parts paint picture
Technology Research News
Probes that go to the depths of Earth's
oceans and to planets like Mars beam back information about the topography
and geography of places we can't visit in person. Researchers at the University
of Washington have come up with probes hundreds of times smaller than
a blood cell that can explore the nooks and crannies of objects so small
they are difficult to image.
The probes, made from a pair of biological materials that form networks
in living cells, provide higher-resolution images than conventional scanning
microscopes, according to Henry Hess, a research assistant professor of
bioengineering at the University of Washington.
In cells, the protein kinesin travels on microtubule conveyor belts to
regularly shunt biological loads like chromosomes and vesicles from the
center of a cell to its edge. Vesicles carry waste materials.
Scientists have already tapped microtubules and motor proteins to transport
tiny payloads. To use them as probes, however, the researchers reversed
the proteins' roles, unleashing a horde of about 600 microtubules on a
kinesin-coated surface. The microtubules, doped with a fluorescent substance
that makes them easy to image, propelled themselves over the kinesin to
map out terrain. Each microtubule is 1,500 nanometers long and 24 nanometers
in diameter, or about three thousand times narrower than a human hair.
The microtubules travel in straight lines and they can easily cross over
each other, said Hess. One key to their utility, however, is in a limitation
-- the proteins cannot go everywhere. They can descend into troughs on
the surface, but their structure prevents them from bending enough to
climb peaks. Where there are little hillocks, or bumps, the microtubules
cannot tread. Bald spots on microtubule maps, therefore, correlate to
bumps on the terrain.
Conventional probe microscopes gain topographical information by scanning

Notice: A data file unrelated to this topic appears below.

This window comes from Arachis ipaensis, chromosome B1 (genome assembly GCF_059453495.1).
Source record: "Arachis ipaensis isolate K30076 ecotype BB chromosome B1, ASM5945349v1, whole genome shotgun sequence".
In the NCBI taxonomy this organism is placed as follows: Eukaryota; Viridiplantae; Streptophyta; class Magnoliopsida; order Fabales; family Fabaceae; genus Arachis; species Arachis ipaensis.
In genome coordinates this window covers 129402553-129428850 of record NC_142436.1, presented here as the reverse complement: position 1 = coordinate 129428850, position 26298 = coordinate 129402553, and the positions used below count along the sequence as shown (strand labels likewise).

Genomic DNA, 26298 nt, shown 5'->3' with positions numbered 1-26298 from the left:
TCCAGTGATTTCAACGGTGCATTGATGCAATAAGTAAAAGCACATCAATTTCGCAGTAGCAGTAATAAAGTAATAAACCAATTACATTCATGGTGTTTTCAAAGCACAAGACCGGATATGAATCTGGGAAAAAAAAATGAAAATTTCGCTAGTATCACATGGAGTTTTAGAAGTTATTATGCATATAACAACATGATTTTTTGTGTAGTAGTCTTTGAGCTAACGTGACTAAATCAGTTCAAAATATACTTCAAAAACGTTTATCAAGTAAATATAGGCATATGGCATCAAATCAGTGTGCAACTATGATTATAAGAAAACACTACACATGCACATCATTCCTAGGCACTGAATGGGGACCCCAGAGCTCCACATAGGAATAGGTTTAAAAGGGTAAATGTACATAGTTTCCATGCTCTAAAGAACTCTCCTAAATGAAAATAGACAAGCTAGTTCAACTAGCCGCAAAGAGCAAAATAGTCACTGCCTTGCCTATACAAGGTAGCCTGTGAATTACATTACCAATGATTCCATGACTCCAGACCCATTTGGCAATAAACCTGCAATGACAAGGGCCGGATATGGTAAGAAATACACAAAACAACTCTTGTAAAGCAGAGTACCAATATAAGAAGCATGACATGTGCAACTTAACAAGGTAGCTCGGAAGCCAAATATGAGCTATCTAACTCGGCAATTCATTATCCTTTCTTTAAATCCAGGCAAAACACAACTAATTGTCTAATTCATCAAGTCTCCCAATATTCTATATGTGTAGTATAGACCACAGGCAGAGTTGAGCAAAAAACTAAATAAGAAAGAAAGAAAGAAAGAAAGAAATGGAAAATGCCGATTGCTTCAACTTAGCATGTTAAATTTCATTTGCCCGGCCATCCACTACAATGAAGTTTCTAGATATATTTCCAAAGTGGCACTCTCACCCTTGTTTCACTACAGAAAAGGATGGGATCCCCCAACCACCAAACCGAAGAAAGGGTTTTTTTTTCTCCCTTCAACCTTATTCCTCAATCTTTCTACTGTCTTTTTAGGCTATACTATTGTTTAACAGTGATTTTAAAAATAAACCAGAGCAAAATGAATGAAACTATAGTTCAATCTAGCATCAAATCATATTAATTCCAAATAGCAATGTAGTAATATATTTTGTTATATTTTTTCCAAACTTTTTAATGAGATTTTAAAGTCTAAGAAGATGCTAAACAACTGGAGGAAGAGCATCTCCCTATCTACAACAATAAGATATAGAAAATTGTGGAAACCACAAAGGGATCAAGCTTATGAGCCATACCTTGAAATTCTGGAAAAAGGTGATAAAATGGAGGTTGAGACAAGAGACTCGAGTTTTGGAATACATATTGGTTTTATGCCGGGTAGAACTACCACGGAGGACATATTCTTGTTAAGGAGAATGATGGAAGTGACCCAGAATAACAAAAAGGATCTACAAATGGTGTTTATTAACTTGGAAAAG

a surface with a tiny tip. Narrow cavities in cells or MEMS devices, however,
are difficult for scanning tunneling and atomic force microscopes to access.
These could be characterized by the protein probes, said Hess.
Instead of scanning a fine tip along straight lines, the researchers'
probes are like "hundreds of critters running across the surface [sending]
you very simple information, which you integrate to get a complete picture,"
"Imagine an ant crawling across a surface," said Hess. A single ant moves
randomly across a surface and covers only a small area. If there are hundreds
of ants crawling around, however, "nothing on the surface will escape
their attention," he said. "If there is a puddle, the ants will not go
in there, so all the paths will go around the puddle."
A time-lapse recording of all ant movement would show an accurate picture
of where the ants went as well as what areas they avoided, like the puddle.
"In our case the ant is a microtubule [moving] across a surface coated
with kinesin," said Hess.
The crisscrossing microtubules travel at 250 nanometers per second and
are imaged every 5 seconds. The composite view becomes more detailed with
time and a complete picture emerges after about 40 minutes. The researchers
found the best image when they used every other frame, comparing the position
of the microtubules every ten seconds. "The microtubules need at least
6 seconds to get to a completely new spot, otherwise the tail [of the
protein] is where the tip has been before," said Hess.
Microtubules could also be used to image biological or radioactive contamination,
"which you donít want to touch with a tip," said Hess. They could be made
to sense more specific details, such as the magnetism of a surface or
its pH level, by coating it with, for instance, a pH sensitive dye, according
They next plan to make the microtubules maps more detailed, including
information on the height of the hillocks, said Hess.
Hess's research colleagues were John Clemmens, Jonathon Howard, and Viola
Vogel. They published the research in the February 13, 2001 issue of the
journal Nano Letters. The research was funded by NASA.
Timeline: 5 years<
TRN Categories: Biotechnology; Materials Science and Engineering;
Story Type: News
Related Elements: Technical paper, "Surface Imaging by Self-Propelled
Nanoscale Probes," Nano Letters, February 13, 2002.
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